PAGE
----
Walter “Walt” Whitman (May 31, 1819 – March 26, 1892) was an American poet, essayist and journalist. Whitman is among the most influential poets in the American canon, often called the father of free verse. Born on Long Island, Whitman worked as a journalist, a teacher, a government clerk, and–in addition to publishing his poetry–was a volunteer nurse during the American Civil War. Whitman’s major work, Leaves of Grass, was first published in 1855 with his own money. The work is an American epic. He continued expanding and revising it until his death in 1892.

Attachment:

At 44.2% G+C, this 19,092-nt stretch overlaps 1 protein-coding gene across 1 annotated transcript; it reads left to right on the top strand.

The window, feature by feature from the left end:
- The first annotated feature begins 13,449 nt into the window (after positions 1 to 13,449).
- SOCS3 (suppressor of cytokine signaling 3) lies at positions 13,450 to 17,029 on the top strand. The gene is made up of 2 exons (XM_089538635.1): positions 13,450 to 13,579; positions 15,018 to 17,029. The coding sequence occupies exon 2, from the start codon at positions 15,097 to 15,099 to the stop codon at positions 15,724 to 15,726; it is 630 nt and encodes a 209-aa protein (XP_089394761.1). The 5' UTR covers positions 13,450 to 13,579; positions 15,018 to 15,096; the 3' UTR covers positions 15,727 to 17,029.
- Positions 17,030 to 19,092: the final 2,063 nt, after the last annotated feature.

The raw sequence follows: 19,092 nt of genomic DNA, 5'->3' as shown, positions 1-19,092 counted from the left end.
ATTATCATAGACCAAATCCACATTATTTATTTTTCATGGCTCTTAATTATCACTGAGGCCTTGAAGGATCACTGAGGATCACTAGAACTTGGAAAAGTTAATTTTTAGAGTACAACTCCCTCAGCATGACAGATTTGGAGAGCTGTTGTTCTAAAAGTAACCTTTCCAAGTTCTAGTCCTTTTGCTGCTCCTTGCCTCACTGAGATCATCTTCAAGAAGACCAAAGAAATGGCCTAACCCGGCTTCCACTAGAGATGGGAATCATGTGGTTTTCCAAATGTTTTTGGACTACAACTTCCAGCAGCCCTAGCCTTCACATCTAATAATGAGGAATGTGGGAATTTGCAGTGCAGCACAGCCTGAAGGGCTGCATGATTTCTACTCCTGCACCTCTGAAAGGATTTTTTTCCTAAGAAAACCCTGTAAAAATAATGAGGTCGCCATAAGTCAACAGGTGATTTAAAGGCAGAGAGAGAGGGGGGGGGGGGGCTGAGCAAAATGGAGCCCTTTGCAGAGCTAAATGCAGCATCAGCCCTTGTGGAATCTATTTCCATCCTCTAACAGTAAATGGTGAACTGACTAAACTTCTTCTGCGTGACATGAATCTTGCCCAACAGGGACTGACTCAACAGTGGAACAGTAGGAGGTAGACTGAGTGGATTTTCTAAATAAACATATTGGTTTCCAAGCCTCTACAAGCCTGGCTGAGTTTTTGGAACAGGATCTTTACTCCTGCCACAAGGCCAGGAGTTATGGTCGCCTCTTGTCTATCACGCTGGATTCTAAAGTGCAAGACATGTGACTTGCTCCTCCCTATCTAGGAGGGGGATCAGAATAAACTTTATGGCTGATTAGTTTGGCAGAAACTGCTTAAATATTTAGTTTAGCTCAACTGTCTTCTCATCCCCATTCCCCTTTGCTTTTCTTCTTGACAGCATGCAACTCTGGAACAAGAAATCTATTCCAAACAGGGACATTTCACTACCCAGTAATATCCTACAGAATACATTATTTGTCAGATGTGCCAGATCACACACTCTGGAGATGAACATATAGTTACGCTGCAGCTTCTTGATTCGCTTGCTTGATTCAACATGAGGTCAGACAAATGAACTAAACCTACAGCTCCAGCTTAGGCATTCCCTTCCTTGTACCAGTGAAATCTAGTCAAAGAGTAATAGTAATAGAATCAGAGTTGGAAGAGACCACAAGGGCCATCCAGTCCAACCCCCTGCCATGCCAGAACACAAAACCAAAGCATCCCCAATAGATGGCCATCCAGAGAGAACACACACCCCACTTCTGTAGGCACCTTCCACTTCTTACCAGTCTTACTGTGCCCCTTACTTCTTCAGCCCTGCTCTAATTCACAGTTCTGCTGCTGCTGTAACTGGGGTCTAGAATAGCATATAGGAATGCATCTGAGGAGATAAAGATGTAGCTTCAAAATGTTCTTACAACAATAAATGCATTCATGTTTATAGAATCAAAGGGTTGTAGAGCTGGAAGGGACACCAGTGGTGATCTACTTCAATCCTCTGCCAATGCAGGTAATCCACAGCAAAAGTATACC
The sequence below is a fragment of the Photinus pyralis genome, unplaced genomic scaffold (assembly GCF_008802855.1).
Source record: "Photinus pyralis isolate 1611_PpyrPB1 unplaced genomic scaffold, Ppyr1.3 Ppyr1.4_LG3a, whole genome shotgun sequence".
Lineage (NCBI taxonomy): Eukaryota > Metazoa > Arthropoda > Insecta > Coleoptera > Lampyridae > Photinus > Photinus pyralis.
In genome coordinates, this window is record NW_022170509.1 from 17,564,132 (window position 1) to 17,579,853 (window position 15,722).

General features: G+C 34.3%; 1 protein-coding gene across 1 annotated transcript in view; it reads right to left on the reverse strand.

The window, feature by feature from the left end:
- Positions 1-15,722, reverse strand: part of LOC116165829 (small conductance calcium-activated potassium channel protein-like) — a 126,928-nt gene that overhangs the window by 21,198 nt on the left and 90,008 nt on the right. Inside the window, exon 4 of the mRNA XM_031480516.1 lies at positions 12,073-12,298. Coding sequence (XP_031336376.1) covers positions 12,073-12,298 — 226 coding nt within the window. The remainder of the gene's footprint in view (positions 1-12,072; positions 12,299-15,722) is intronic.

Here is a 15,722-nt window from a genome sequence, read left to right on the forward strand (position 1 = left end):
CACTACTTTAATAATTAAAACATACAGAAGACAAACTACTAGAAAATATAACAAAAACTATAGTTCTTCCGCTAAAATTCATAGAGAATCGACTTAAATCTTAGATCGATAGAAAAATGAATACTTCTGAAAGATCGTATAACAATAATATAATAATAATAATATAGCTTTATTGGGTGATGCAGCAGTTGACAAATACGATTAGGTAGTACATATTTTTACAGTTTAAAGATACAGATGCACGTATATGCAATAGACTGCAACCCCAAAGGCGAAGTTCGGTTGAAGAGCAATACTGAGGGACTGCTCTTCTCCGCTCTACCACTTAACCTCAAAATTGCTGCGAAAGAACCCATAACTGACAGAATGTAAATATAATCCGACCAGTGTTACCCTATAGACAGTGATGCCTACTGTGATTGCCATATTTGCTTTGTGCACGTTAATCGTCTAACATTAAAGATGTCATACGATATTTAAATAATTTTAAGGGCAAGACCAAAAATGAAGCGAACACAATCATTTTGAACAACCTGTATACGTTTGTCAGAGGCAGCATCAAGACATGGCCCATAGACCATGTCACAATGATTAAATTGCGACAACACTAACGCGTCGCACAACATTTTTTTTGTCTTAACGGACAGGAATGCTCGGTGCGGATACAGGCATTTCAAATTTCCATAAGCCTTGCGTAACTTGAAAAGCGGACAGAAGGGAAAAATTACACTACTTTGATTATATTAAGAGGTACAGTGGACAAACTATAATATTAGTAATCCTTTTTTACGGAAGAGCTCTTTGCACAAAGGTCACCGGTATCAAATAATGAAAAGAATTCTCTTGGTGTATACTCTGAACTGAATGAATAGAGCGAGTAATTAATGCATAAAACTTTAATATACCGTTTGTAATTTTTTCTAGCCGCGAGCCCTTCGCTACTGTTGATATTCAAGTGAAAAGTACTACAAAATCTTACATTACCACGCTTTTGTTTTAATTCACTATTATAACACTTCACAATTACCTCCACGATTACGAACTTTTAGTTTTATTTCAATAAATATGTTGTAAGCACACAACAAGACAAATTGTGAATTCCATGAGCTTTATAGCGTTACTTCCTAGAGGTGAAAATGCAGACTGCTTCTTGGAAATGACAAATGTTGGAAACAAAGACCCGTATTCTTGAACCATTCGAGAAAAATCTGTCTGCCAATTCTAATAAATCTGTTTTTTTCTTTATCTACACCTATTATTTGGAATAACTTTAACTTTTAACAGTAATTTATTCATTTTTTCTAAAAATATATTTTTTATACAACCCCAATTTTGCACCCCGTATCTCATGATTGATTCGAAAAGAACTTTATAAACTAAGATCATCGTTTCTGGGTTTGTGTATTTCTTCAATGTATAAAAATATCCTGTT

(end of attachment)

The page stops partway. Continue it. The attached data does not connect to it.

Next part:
When shows break up what but One’s Self is sure?

What you are picks its way.

One’s Self I sing; a simple separate person.


Further Reading:
Emerson on Know Thyself
George Sand on Know Thyself
Montaigne on Know Thyself